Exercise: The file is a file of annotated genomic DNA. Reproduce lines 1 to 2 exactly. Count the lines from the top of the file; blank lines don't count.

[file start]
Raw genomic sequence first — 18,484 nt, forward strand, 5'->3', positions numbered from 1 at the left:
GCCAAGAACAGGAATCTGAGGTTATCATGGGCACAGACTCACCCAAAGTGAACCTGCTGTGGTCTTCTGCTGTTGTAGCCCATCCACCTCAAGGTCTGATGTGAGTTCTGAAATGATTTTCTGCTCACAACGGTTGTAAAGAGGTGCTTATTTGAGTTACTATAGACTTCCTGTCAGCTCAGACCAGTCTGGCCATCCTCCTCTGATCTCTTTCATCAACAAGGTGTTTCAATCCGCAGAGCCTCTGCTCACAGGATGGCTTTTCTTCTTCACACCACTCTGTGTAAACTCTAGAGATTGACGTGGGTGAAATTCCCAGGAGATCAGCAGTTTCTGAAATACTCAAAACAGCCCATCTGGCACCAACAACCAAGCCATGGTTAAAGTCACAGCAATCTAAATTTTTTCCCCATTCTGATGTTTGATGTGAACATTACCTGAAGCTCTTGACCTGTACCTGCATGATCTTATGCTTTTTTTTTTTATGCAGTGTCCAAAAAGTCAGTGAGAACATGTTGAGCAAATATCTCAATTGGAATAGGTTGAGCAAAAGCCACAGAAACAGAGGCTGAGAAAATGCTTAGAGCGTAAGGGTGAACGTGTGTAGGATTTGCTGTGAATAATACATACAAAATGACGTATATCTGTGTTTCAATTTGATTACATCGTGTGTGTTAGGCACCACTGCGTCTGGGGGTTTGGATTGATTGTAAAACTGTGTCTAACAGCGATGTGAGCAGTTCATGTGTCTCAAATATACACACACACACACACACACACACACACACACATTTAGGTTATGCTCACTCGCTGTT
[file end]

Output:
Raw genomic sequence first — 18,484 nt, forward strand, 5'->3', positions numbered from 1 at the left:
GCCAAGAACAGGAATCTGAGGTTATCATGGGCACAGACTCACCCAAAGTGAACCTGCTGTGGTCTTCTGCTGTTGTAGCCCATCCACCTCAAGGTCTGATGTGAGTTCTGAAATGATTTTCTGCTCACAACGGTTGTAAAGAGGTGCTTATTTGAGTTACTATAGACTTCCTGTCAGCTCAGACCAGTCTGGCCATCCTCCTCTGATCTCTTTCATCAACAAGGTGTTTCAATCCGCAGAGCCTCTGCTCACAGGATGGCTTTTCTTCTTCACACCACTCTGTGTAAACTCTAGAGATTGACGTGGGTGAAATTCCCAGGAGATCAGCAGTTTCTGAAATACTCAAAACAGCCCATCTGGCACCAACAACCAAGCCATGGTTAAAGTCACAGCAATCTAAATTTTTTCCCCATTCTGATGTTTGATGTGAACATTACCTGAAGCTCTTGACCTGTACCTGCATGATCTTATGCTTTTTTTTTTTATGCAGTGTCCAAAAAGTCAGTGAGAACATGTTGAGCAAATATCTCAATTGGAATAGGTTGAGCAAAAGCCACAGAAACAGAGGCTGAGAAAATGCTTAGAGCGTAAGGGTGAACGTGTGTAGGATTTGCTGTGAATAATACATACAAAATGACGTATATCTGTGTTTCAATTTGATTACATCGTGTGTGTTAGGCACCACTGCGTCTGGGGGTTTGGATTGATTGTAAAACTGTGTCTAACAGCGATGTGAGCAGTTCATGTGTCTCAAATATACACACACACACACACACACACACACACACACATTTAGGTTATGCTCACTCGCTGTT